each row of the plurality of rows comprises a plurality of voxels arranged substantially parallel to the flight path;
each column of the plurality of columns comprises a plurality of voxels arranged substantially perpendicular to the flight path; and
each post of the plurality of posts comprises a plurality of voxels arranged in a substantially vertical stack; and
the processor configured to determine an along-path histogram is further configured to, for each column of voxels, determine a total noise count based on a sum of noise from a plurality of posts from a plurality of rows from a respective column.
9. The apparatus of claim 7, wherein:
the voxels are arranged in a three-dimensional pattern comprising a plurality of rows, columns, and posts arranged orthogonally to one another, wherein
each row of the plurality of rows comprises a plurality of voxels arranged substantially parallel to the flight path;
each column of the plurality of columns comprises a plurality of voxels arranged substantially perpendicular to the flight path; and
each post of the plurality of posts comprises a plurality of voxels arranged in a substantially vertical stack; and
the processor configured to determine a cross-path histogram is further configured to, for each row of voxels, determine a total noise count based on a sum of noise from a plurality of posts from a plurality of columns from a respective row.
10. The apparatus of claim 7, wherein the processor configured to determine a dynamic threshold is further configured to:
determine a noise count for each post of a plurality of posts, each post comprising a vertical stack of voxels;
filter the noise count for each voxel through a low-pass filter; and
scale the filtered noise count for each voxel.
11. The apparatus of claim 7, wherein the processor configured to determine a baseline threshold is further configured to determine a baseline threshold based on a percentage of the number of light pulses per post, each post comprising a vertical stack of voxels.
12. The apparatus of claim 7, wherein the processor is further configured to correct a photon intensity of the three-dimensional image.
13. Logic embodied on a tangible non-transitory computer readable medium, that when executed is configured to:
receive voxel data for each of a plurality of voxels, each voxel associated with a unique volume of space associated with a geographic area, the voxel data for each respective voxel comprising one or more values based on one or more reflections from one or more light pulses from a light detection and ranging (LIDAR) system;
identify noise values from among the one or more values for each respective voxel;
determine a baseline threshold comprising a static value that is uniform for each of the plurality of voxels;
determine a dynamic threshold that varies between the plurality of voxels, the dynamic threshold based on the identified noise values, wherein the variation of the dynamic threshold between the plurality of voxels corresponds to spatial variations inherent in the LIDAR system;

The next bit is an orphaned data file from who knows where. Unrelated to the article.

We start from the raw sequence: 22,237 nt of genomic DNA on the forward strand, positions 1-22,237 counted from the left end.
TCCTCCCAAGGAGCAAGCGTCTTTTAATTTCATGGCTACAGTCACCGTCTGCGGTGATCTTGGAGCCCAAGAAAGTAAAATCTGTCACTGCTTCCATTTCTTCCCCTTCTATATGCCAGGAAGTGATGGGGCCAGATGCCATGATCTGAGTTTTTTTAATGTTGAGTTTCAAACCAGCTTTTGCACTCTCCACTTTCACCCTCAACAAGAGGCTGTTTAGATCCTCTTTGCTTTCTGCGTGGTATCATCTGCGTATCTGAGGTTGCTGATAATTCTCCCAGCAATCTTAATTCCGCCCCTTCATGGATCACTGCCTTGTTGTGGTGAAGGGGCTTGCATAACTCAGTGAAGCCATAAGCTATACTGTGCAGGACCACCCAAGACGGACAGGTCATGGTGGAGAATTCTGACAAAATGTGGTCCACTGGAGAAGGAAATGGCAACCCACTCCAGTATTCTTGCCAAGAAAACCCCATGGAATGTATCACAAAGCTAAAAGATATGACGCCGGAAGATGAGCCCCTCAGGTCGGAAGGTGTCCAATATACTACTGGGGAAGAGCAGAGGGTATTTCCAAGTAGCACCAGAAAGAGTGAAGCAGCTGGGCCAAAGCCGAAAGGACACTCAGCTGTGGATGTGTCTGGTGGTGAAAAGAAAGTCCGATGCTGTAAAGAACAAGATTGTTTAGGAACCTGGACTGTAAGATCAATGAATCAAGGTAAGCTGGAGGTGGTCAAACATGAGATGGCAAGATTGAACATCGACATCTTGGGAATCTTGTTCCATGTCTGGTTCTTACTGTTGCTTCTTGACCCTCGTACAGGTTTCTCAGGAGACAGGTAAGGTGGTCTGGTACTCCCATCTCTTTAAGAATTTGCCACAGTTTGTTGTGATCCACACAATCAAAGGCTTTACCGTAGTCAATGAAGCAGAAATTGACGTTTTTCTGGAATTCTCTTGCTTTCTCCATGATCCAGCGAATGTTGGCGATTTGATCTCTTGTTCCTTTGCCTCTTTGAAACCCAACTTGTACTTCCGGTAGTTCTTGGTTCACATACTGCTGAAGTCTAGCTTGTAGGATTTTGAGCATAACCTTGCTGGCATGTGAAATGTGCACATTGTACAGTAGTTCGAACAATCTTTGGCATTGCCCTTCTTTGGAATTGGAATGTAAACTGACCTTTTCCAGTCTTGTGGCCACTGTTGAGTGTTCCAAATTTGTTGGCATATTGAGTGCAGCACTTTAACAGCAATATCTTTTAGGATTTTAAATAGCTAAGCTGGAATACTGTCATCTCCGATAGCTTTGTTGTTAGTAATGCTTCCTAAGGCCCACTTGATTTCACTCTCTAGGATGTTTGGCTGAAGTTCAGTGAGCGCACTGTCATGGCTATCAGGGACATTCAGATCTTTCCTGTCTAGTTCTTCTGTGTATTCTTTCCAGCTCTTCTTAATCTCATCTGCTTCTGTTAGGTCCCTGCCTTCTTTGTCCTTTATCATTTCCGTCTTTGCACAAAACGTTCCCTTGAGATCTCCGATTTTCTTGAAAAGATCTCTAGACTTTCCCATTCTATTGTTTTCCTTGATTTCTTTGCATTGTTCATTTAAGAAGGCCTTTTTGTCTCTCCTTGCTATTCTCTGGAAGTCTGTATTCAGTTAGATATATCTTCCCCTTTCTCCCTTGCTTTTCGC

apply the baseline threshold and the dynamic threshold to the voxel data to generate filtered voxel data;
generate a three-dimensional image based on the filtered voxel data;
determine an along-path histogram based on noise values from among the one or more values for each respective voxel along a flight path of the LIDAR system;
determine a cross-path histogram, the cross-path histogram based on noise values from among the one or more values for each respective voxel perpendicular to the flight path of the LIDAR system; and
multiply the along-path histogram by the cross-path histogram.
14. The logic of claim 13, wherein:
the voxels are arranged in a three-dimensional pattern comprising a plurality of rows, columns, and posts arranged orthogonally to one another, wherein:
each row of the plurality of rows comprises a plurality of voxels arranged substantially parallel to the flight path;
each column of the plurality of columns comprises a plurality of voxels arranged substantially perpendicular to the flight path; and
each post of the plurality of posts comprises a plurality of voxels arranged in a substantially vertical stack; and
the executed logic configured to determine an along-path histogram is, when executed, further configured to, for each column of voxels, determine a total noise count based on a sum of noise from a plurality of posts from a plurality of rows from a respective column.
15. The logic of claim 13, wherein:
the voxels are arranged in a three-dimensional pattern comprising a plurality of rows, columns, and posts arranged orthogonally to one another, wherein;
each row of the plurality of rows comprises a plurality of voxels arranged substantially parallel to the flight path;
each column of the plurality of columns comprises a plurality of voxels arranged substantially perpendicular to the flight path; and
each post of the plurality of posts comprises a plurality of voxels arranged in a substantially vertical stack; and
the executed logic configured to determine a cross-path histogram is, when executed, further configured to, for each row of voxels, determine a total noise count based on a sum of noise from a plurality of posts from a plurality of columns from a respective row.
16. The logic of claim 13, wherein the executed logic configured to determine a dynamic threshold is, when executed, further configured to:
determine a noise count for each post of a plurality of posts, each post comprising a vertical stack of voxels;
filter the noise count for each voxel through a low-pass filter; and
scale the filtered noise count for each voxel.
17. The logic of claim 13, wherein the executed logic configured to determine a baseline threshold is, when executed, further configured to determine a baseline threshold based on a percentage of the number of light pulses per post, each post comprising a vertical stack of voxels.